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Imagine ‘wahala’ imagine ‘trouble’! The Miller’s Tale: ‘Wahala Dey O!’ is a medieval parody of egoism, lust, revenge, betrayal and love, adapted into modern-day Nigerian world. Although the story is over six hundred years, is notable for it’s contemporary resonance. The play is in three parts:

Part 1 (Prologues. Private lounge in a hotel in Nigeria): Focuses on a group of Nigerian Christian men and women going on a retreat to a sacred place to pray, who tell each other stories for entertainment during the journey. Determined to tell their individual tales at any cost is a perfect recipe for ‘wahala’ and lots of laughter.

Part 2 (The Tale. Ibadan in Carpenter’s hometown): Told by the Miller, charts the descent of a wealthy elderly carpenter (John Bull), a man plagued by jealousy and superstition. His busy household includes, two gossipy servants (Julie/Rabiu), and an unfaithful savvy teenage wife (Alice), who falls for their lodger (Nikori) but strings along a wannabe lover (Abusolon). The lover’s plan for merriment ends tragically in a violent climax of revenge and gossip.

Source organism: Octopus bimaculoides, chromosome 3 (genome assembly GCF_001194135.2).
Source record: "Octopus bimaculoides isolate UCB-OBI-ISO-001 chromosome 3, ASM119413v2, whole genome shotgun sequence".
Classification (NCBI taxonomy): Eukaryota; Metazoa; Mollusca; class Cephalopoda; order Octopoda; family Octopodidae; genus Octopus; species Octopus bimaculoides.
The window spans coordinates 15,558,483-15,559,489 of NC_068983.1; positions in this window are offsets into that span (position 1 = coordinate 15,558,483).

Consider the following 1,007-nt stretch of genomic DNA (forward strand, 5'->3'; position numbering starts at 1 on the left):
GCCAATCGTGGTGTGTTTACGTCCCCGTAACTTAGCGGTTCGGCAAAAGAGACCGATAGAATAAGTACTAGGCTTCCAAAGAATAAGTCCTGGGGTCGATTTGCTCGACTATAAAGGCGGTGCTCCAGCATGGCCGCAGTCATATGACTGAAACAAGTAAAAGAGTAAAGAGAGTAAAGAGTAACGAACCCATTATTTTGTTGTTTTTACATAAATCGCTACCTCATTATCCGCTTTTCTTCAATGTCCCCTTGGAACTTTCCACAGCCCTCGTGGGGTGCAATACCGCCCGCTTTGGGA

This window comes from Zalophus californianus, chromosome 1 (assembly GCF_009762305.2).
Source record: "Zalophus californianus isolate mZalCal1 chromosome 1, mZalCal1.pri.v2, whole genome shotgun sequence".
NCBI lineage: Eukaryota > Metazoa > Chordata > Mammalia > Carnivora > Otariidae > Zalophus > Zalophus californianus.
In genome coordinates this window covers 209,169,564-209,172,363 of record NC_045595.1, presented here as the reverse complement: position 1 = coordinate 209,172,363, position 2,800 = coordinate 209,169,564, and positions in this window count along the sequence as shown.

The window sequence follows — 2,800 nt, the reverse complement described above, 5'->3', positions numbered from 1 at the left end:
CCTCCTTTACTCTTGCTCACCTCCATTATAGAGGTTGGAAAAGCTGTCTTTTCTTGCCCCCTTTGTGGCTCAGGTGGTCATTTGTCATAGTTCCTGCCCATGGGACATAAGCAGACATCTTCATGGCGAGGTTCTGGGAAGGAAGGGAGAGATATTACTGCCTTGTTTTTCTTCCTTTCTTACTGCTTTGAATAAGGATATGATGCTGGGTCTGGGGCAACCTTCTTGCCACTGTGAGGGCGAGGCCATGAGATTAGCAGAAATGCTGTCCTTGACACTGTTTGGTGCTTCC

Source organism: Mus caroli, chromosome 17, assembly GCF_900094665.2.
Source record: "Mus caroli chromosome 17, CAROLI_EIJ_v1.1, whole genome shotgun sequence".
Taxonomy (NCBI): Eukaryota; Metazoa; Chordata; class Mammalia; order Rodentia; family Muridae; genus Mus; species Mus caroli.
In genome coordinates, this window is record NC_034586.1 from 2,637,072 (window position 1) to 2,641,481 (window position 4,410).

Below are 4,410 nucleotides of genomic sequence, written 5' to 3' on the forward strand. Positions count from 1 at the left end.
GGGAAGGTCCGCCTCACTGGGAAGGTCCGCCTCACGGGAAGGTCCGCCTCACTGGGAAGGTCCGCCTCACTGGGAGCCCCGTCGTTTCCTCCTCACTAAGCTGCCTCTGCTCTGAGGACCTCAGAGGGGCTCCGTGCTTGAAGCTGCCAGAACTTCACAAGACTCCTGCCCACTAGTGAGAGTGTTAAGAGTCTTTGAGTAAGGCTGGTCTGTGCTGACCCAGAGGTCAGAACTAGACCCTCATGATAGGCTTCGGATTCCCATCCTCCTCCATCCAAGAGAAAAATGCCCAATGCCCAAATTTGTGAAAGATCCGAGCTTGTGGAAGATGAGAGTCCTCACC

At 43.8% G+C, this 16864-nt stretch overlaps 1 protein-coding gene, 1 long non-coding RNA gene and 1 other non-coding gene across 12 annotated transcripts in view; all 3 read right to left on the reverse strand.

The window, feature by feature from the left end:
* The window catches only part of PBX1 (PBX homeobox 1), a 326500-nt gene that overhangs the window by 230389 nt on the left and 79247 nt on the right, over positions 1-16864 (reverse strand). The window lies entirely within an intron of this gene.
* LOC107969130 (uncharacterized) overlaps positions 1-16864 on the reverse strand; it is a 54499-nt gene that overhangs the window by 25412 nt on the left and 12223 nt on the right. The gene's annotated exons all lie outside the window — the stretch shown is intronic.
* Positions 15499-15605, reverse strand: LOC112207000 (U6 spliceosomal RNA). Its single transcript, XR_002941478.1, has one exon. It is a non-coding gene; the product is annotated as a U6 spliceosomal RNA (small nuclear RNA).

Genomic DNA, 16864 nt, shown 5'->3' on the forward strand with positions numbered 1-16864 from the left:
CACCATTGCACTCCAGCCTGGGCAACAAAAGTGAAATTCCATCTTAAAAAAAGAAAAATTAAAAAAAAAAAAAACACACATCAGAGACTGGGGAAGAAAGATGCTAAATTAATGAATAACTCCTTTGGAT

Part 3: (Outside Carpenter’s compound in the street): Mayhem as all and sundry joins in the salacious gossip called, ‘dem sey dem sey’ (‘they said they said’ Nigerian Pidgin). This part of the play ties up the loose ends and fills in the gaps from the perspective of modern day Nigeria, touching on issues of superstition, security, lack of power, corruption and language. The Miller resurfaces to have the last say and lead his dance troupe off in search of a stiff drink. The play closes with the cynical Professor (Chaucer) reminding the audience of his initial warning, and of the universality of human nature and their ‘wahala’.